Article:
Within moments of finishing this book, I found myself recommending it to several specific people, people who have been serving as foster parents. I feel like this is such an important story, one that people really need to read. I had a very strong emotional reaction to this memoir. While several emotions came up while reading, but the main emotion was anger. I am so angry that the system failed these children so miserably. I feel like Regina never should have been in the care of her biological mother, nor should her younger siblings. The mother's lack of parental skills (and desire to be a parent) was apparent from the beginning, yet the system continued to put these children in danger by returning them to her care.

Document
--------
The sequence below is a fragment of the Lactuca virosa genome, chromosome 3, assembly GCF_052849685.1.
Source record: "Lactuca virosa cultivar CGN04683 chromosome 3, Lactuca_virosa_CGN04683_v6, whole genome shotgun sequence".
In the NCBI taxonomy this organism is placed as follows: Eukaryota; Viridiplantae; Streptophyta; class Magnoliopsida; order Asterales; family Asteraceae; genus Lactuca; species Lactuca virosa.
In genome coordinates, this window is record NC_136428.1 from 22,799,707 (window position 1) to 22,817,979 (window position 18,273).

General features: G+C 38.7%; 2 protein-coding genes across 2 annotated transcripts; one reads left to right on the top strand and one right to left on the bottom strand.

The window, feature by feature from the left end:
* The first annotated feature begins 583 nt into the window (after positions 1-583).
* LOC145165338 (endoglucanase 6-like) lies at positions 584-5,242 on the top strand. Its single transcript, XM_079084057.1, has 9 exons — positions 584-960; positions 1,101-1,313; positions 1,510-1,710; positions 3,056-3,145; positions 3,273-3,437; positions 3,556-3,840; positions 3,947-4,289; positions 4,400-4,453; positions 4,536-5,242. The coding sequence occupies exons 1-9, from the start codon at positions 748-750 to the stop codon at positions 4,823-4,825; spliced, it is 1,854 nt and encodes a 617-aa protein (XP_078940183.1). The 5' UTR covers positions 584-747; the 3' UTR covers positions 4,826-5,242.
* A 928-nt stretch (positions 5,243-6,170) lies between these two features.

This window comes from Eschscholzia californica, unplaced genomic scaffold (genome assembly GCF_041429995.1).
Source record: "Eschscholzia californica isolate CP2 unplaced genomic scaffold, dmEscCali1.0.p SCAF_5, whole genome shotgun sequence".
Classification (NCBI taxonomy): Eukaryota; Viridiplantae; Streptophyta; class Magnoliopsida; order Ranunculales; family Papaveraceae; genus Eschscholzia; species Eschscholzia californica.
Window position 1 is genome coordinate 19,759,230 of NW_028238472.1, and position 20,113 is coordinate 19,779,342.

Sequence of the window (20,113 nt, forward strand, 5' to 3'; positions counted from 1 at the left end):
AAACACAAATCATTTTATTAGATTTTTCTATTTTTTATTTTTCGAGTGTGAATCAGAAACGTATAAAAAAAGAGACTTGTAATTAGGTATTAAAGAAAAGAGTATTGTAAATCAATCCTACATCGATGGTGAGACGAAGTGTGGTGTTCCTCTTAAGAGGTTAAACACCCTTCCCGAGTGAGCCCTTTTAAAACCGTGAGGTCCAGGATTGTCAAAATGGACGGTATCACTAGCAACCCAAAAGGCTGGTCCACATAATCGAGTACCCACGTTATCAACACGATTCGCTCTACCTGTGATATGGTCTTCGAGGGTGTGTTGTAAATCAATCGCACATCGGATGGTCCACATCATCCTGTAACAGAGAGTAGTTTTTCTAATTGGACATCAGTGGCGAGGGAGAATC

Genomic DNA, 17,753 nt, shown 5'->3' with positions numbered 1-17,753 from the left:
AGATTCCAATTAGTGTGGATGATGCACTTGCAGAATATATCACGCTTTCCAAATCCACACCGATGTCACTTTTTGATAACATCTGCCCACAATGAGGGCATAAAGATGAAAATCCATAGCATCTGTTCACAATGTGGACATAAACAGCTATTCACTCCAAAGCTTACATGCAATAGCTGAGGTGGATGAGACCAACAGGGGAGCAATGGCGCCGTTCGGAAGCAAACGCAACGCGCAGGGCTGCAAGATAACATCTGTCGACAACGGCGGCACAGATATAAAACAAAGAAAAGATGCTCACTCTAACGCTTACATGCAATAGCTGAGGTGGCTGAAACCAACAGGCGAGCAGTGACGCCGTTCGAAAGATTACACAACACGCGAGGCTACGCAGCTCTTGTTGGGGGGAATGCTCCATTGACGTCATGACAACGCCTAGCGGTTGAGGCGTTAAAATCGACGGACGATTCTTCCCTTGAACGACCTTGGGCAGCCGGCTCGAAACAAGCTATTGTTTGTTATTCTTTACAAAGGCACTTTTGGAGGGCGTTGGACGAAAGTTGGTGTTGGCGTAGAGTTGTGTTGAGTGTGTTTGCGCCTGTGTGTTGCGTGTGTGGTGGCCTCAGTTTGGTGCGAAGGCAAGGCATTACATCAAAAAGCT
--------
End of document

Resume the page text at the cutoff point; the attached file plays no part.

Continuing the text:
I know that there is a chance that child protective services have improved in the years since these events, and I also know that there is a lack of good foster parents, particularly for older children. I am not suggesting that there is an easy answer to situations like these. But I cannot help but feel something should be, and can be, done. The writing in the book is honest, and stark, but without assuming the voice of a victim. Regina is not a victim; she is a survivor. And thanks to this survivor telling her story, perhaps the system can be improved, and allow for more survivors.